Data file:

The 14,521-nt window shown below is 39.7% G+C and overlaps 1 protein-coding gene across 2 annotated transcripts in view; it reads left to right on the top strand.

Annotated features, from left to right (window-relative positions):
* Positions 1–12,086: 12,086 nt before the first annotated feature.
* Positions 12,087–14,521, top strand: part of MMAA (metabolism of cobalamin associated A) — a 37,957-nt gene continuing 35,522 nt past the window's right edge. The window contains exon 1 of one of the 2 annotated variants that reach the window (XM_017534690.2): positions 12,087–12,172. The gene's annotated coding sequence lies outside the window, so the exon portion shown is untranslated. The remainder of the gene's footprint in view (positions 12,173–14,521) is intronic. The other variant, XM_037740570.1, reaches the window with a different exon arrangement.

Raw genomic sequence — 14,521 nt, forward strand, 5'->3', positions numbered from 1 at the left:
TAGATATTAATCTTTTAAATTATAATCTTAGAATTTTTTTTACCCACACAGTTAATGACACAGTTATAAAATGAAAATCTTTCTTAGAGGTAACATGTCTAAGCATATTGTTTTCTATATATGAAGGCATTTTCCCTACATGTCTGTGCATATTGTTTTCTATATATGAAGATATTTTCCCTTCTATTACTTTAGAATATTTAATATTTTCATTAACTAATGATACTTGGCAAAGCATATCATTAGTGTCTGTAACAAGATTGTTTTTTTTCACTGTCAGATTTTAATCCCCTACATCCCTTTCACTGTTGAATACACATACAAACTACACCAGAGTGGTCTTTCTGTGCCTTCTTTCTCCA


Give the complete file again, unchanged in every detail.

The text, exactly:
The 14,521-nt window shown below is 39.7% G+C and overlaps 1 protein-coding gene across 2 annotated transcripts in view; it reads left to right on the top strand.

Annotated features, from left to right (window-relative positions):
* Positions 1–12,086: 12,086 nt before the first annotated feature.
* Positions 12,087–14,521, top strand: part of MMAA (metabolism of cobalamin associated A) — a 37,957-nt gene continuing 35,522 nt past the window's right edge. The window contains exon 1 of one of the 2 annotated variants that reach the window (XM_017534690.2): positions 12,087–12,172. The gene's annotated coding sequence lies outside the window, so the exon portion shown is untranslated. The remainder of the gene's footprint in view (positions 12,173–14,521) is intronic. The other variant, XM_037740570.1, reaches the window with a different exon arrangement.

Raw genomic sequence — 14,521 nt, forward strand, 5'->3', positions numbered from 1 at the left:
TAGATATTAATCTTTTAAATTATAATCTTAGAATTTTTTTTACCCACACAGTTAATGACACAGTTATAAAATGAAAATCTTTCTTAGAGGTAACATGTCTAAGCATATTGTTTTCTATATATGAAGGCATTTTCCCTACATGTCTGTGCATATTGTTTTCTATATATGAAGATATTTTCCCTTCTATTACTTTAGAATATTTAATATTTTCATTAACTAATGATACTTGGCAAAGCATATCATTAGTGTCTGTAACAAGATTGTTTTTTTTCACTGTCAGATTTTAATCCCCTACATCCCTTTCACTGTTGAATACACATACAAACTACACCAGAGTGGTCTTTCTGTGCCTTCTTTCTCCA